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Questions you should ask when shopping for a home-improvement loan:
Does the lender have a license to make loans?
A license is not required for Supervised financial institutions such as banks, credit unions, etc. If the creditor is not a depository institution, check with your state's consumer credit regulatory agency.
Are there any closing costs?
Examples of closing costs are loan origination fees and points. Many lenders offer home improvement loans with no closing costs.
What is the interest rate being offered for this loan?
Rates will vary from lender to lender. Look in your local paper for ads for mortgage loans to get current rates.
Could I get a better rate by refinancing my first mortgage?
Maybe. Rates are usually higher for home improvement loans then for first lien mortgages. Refinancing of your first mortgage for home improvements would depend on the rate at the time for first mortgages. If the rates are higher than your existing mortgage rate, don't refinance your existing mortgage; take out a second mortgage for a shorter term.
See Web Site on Second Mortgage Loans & Refinancing.
Is the loan simple interest?
The loan should be a simple interest loan, which means your interest is calculated daily and is based on your principal balance. If the loan is "precomputed," the balance includes the principal balance and the interest for the term of your loan and you get a rebate of the unearned interest upon prepayment in full.
Will the lender finance 100 percent of the home improvement contract?
Some lenders will finance only a portion of the contract; others will finance 100 percent.
Does the loan have a prepayment penalty?
This refers to your ability to make extra principal payments at any time or pay off the loan early without penalty. Read your contractual agreement carefully for any prepayment penalties. Indiana and other states have limits on prepayment penalties on second mortgage loans and some states do not allow them.
Before you consider any home improvements, you should shop around. When you have found an improvement company that meets your needs, call your local Better Business Bureau or ask them for references. Make sure they are bonded or insured. Will they guarantee their work?
When you initiate a conditional contract for home improvements, be sure you understand all of the provisions. Some contracts are not completed until the home improvements are completed. Some contracts are completed when the improvements are agreed upon with payments not to begin until the improvements have been completed.
If you are getting a loan for home improvements, be sure all of the improvements are satisfactory before the funds are disbursed to the home improvement company.
Americans who borrow against their homes should be aware that if they fail to make the required payments on the loan, whether because of loss of income, ill health, or because the contractor has failed to complete the repairs as agreed, their home can be taken away in foreclosure. While some companies offering these services are reputable, many others are only interested in how much money they can make and will say and do anything to achieve their goal. They bear little or no risk in these ventures since the homeowner's property is their ultimate security.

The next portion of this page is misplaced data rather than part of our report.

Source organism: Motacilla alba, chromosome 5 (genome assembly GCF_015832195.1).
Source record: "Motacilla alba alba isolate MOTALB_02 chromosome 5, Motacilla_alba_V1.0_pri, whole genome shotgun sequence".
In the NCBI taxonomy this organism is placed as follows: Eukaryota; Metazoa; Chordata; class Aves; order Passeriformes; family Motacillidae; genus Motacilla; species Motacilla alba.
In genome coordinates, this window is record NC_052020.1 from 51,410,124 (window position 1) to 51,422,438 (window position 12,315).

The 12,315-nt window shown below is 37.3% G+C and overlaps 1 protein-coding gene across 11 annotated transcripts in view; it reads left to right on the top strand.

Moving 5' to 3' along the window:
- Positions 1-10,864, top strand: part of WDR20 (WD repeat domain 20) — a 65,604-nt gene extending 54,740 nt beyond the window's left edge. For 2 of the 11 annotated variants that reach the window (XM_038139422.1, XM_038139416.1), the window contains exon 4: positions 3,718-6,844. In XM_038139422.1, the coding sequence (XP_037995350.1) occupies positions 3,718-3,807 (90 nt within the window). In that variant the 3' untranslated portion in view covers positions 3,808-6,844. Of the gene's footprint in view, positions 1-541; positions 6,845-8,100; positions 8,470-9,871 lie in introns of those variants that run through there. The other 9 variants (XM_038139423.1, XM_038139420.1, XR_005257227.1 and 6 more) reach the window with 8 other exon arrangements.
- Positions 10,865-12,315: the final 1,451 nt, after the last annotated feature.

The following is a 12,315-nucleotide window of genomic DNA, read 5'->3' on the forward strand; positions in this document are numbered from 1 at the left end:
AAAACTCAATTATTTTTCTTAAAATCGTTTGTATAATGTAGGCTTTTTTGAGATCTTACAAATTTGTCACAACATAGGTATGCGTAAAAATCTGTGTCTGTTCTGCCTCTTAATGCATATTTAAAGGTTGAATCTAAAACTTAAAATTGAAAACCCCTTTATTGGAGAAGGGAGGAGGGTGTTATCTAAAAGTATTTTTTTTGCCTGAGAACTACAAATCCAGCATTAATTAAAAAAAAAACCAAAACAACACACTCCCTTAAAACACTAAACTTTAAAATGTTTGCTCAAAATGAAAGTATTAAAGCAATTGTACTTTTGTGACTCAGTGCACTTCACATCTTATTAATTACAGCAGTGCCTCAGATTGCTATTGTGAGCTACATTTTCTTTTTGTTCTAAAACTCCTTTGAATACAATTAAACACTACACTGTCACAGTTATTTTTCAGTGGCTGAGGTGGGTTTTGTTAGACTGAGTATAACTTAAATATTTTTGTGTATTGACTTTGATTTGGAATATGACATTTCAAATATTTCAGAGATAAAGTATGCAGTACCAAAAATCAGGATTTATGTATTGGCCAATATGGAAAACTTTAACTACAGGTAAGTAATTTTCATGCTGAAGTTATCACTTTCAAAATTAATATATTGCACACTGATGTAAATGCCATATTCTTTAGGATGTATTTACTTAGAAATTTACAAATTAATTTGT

There are, however, important steps that a homeowner can take to avoid becoming a victim of second mortgage fraud, which ultimately could lead to foreclosure.
To get a loan to finance home improvements, you must have equity in you home. Apply for a loan at a bank first; bank loans are likely to cost less than loan products offered by finance companies.
Avoid going to a lender the seller or contractor refers unless given a choice of lenders who are independent from the seller or contractor; find out if a broker's fee will be paid for this referral and exactly how much.
Be sure you understand your obligations under the loan, especially when you are using your home as collateral, including:
Only sign loan papers after you thoroughly understand and agree to all terms, consulting an attorney, if necessary.
Avoid any lender who:
If you don't think you need the services contracted for, whether you don't believe you got a good deal or it's just not affordable, there might be time left to back out of the deal. Where a home solicitation occurred or if you are financing with a home equity loan, federal and most states' law give you three (3) business days to cancel the contract without penalty. You must cancel in writing and mail the notice of cancellation no later than the third business day after signing the contract. This is know as your "right of rescission."
Upon signing the contract, a cancellation form or notice of rescission should be provided to you by the contractor or lender. If none was provided, simply write a brief letter stating that you wish to exercise your right to cancel, sign, and mail it to the contractor or lender.
See Web Site: Home Equity Loans Three Day Cancellation Rule.
Anyone victimized by an unscrupulous contractor and/or predatory lender should consult an attorney immediately. An attorney may be able to help by finding defenses against any lawsuit brought by the contractor.
Regulation Z which implements the Truth in Lending Act, requires creditors to provide a brochure When Your Home Is on the Line: What You Should Know About Home Equity Lines of Credit, or a suitable substitute, to consumers when an application form is provided for a home equity line of credit. The brochure is available on the Federal Reserve Board's Web Site.